The SD stations are water-Cherenkov detectors which are sensitive to inclined particles, so that the array is also sensitive to very inclined showers. Since the beginning of its deployment the SD of the Pierre Auger Observatory has been routinely recording events with zenith angles up to . However, the reconstruction of events with zenith angles exceeding requires a different method to the one used for events nearer the vertical, due to an asymmetry induced in the lateral distribution of the shower particles by the geomagnetic field.

The showers produced by cosmic-ray hadrons at large zenith angles traverse much larger atmospheric depths than vertical showers and, as a result, their shower maximum occurs higher in the atmosphere. By the time the shower front reaches the ground, the generation of electrons and photons in the main cascading process is basically finished, and the bulk of them have been absorbed in the atmosphere. Most of the particles that reach the ground are energetic muons from charged pion decays in the showering process accompanied by a smaller electron and photon component that stems from the muons themselves, primarily from decays in flight. These muons travel long distances deviating in the geomagnetic field, so that when they reach the ground the characteristic cylindrical symmetry of the showers is lost.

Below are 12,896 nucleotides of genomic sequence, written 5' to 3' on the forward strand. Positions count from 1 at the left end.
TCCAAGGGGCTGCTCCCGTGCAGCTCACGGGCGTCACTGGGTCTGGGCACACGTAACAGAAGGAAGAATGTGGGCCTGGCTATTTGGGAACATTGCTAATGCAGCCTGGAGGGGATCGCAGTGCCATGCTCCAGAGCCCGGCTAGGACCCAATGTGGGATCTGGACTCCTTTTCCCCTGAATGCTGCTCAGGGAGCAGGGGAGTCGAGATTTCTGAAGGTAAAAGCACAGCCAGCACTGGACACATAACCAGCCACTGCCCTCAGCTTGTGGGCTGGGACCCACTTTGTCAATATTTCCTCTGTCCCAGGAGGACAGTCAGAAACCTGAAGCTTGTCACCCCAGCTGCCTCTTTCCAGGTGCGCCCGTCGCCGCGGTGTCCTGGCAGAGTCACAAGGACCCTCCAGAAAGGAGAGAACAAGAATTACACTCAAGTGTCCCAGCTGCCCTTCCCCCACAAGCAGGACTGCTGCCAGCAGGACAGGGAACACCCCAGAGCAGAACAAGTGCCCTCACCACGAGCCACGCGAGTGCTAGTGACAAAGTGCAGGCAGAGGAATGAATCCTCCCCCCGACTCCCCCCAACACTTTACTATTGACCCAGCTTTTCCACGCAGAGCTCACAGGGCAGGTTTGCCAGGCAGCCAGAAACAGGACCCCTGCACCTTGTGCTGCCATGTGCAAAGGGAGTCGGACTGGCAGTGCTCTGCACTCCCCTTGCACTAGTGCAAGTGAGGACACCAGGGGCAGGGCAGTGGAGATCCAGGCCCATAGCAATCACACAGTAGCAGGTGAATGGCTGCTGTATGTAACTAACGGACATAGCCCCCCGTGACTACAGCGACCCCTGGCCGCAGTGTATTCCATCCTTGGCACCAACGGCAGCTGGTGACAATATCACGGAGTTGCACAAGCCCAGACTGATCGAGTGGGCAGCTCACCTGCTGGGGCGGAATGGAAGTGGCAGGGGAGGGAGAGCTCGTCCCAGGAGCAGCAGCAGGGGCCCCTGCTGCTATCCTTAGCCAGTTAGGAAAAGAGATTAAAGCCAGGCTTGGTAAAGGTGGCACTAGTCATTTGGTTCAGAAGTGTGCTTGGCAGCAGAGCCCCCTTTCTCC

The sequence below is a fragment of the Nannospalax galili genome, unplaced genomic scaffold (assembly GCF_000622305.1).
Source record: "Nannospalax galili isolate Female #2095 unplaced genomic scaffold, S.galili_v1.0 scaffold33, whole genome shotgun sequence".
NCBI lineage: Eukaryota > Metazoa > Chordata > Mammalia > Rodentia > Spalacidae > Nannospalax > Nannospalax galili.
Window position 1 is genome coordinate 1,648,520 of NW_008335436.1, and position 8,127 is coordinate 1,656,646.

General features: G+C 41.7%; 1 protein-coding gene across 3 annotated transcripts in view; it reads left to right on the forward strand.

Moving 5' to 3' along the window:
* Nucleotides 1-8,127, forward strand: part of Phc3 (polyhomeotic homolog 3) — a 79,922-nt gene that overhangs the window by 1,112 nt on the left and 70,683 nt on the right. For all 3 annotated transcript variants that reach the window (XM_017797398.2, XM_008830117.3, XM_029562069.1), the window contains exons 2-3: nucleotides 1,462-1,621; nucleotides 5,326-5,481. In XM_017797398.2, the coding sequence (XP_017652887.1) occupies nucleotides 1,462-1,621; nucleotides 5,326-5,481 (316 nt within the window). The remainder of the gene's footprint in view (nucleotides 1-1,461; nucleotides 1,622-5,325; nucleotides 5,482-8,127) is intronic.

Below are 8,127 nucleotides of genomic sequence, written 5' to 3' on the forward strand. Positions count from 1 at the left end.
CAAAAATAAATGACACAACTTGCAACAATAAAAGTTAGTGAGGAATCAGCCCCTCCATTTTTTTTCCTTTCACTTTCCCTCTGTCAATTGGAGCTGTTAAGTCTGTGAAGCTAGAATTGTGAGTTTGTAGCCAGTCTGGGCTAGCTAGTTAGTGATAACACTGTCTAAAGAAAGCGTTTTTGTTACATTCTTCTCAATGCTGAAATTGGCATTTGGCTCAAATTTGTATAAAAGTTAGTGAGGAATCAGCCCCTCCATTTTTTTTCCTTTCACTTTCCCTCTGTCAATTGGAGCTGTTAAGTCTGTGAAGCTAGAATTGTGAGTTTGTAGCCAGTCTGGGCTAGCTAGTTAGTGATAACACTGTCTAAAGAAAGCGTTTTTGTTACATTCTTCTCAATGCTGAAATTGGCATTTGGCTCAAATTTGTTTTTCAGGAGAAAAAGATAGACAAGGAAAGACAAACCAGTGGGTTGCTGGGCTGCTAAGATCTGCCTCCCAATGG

Although the interest in inclined showers dates to the early days of extensive air shower measurements [2], it was only in the beginning of the 2000s, when the patterns of the muons at the ground level were sufficiently understood [3], that methods were developed to reconstruct data in a reliable way [4]. The analysis of these showers is of particular interest because it enhances the exposure of the detector by 30% and extends the sky coverage to regions that are otherwise unobservable. It provides the basis of a completely independent measurement of the cosmic ray spectrum above  eV [5, 6, 7, 8, 9], to be updated in a forthcoming publication. Since inclined showers are mainly composed of muons, their study provides an almost uncontaminated measurement of the muon content of the shower, while for events with zenith angles less than about the muonic component can not be disentangled from the electromagnetic activity, and thus must be inferred indirectly in the absence of shielded detectors, which is intrinsically more challenging. Therefore, the inclined data also provide complementary information to constrain the nature of the arriving particles [10, 11]. In addition, they also constitute the background against which the search for high-energy neutrinos with inclined showers must be made [12, 13].